Video Storyboard Tests finds a significant decline between 1984 and 1992 in the percentage of people who say TV commercials insult their intelligence. In 1984, 32.5% of viewers surveyed said TV spots insult their intelligence. The figure has fallen fairly steadily since then (apart from an upward blip attributed to the '88 elections) and stood at a mere 26.2% in 1992. Some people probably claim their intelligence is insulted even when it isn't, simply as a way of asserting they've got some intelligence, in which case even the declining percentages are artificially high. Indeed, people in the media-conscious Northeast are the most likely to describe themselves as insulted. The number is also significantly higher for men (28.6%) than for women (23.6%). Assuming there's been no decline in the Gross National Intelligence between '84 and '92, the downward trend sounds like a good thing. But is it really? In a summary of the findings, VST offers a cautionary note: While the insult ratio has declined, so have measures of positive attributes, 'indicating growing consumer indifference to commercials.' So, advertisers who still want to insult viewers' intelligence will just have to try a little harder.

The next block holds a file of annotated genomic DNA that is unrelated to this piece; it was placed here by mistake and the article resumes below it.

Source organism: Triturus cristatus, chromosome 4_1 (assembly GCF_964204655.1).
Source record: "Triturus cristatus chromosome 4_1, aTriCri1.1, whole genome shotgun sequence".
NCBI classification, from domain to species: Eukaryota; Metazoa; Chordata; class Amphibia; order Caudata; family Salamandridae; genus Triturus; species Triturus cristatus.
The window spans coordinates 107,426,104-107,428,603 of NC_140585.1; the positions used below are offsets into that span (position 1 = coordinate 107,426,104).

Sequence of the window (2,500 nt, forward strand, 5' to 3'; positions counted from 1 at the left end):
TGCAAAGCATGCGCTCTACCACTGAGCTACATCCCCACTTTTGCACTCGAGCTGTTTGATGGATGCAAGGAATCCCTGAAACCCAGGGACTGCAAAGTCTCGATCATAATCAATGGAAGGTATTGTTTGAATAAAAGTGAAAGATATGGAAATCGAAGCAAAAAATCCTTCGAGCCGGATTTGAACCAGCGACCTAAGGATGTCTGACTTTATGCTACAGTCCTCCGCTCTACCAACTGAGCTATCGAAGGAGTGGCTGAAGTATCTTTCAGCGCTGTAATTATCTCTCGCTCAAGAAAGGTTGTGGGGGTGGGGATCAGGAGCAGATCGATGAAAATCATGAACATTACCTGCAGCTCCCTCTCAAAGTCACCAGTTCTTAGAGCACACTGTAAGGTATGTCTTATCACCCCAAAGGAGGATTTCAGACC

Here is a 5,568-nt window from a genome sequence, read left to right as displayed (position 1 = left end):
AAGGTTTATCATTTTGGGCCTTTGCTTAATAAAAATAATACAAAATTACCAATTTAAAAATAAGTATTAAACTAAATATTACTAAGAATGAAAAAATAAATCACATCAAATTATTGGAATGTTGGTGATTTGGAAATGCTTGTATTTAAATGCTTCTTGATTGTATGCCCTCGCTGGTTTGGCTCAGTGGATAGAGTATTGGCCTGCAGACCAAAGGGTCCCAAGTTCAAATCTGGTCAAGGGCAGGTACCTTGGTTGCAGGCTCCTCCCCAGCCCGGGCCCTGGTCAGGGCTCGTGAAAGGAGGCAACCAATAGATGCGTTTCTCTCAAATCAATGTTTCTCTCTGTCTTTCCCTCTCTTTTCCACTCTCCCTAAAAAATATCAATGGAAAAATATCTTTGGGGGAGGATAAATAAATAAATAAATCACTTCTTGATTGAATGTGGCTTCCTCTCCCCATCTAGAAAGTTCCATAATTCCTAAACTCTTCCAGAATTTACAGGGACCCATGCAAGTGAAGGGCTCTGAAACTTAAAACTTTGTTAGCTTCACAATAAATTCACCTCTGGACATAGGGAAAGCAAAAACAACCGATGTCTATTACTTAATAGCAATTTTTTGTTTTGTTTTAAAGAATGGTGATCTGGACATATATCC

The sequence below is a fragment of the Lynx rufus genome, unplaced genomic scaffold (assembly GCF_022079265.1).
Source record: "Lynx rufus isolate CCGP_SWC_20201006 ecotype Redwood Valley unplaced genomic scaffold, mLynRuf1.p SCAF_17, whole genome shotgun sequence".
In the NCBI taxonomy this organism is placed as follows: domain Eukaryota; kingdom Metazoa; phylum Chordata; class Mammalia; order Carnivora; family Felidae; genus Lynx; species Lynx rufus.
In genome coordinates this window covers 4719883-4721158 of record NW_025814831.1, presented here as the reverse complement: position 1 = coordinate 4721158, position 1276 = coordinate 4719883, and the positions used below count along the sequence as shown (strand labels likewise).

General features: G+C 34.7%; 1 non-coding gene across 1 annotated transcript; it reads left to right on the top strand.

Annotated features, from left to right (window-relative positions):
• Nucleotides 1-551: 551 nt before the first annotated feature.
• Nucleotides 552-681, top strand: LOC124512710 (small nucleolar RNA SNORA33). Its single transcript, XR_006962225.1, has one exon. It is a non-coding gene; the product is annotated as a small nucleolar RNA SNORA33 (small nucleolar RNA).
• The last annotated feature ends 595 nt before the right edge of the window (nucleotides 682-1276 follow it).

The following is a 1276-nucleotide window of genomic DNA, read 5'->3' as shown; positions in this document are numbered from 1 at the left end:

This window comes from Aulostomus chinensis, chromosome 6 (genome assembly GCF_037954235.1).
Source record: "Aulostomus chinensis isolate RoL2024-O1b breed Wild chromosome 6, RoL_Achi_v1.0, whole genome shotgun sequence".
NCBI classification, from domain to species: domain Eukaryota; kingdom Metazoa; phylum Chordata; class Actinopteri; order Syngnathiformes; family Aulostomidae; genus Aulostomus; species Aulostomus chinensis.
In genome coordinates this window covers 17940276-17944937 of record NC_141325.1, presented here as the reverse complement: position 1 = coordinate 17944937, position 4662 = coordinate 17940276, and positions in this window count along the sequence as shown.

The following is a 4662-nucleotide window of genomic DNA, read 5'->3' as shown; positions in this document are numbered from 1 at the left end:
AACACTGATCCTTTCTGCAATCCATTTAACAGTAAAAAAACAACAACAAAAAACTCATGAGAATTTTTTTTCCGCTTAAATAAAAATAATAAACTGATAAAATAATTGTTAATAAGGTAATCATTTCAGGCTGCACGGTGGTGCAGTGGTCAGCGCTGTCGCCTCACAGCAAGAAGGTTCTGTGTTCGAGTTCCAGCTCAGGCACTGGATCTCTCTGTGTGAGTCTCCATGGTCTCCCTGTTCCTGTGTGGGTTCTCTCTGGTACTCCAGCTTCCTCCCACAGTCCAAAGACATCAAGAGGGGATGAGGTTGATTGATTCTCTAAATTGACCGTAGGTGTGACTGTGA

Copyright Adweek L.P. (1993)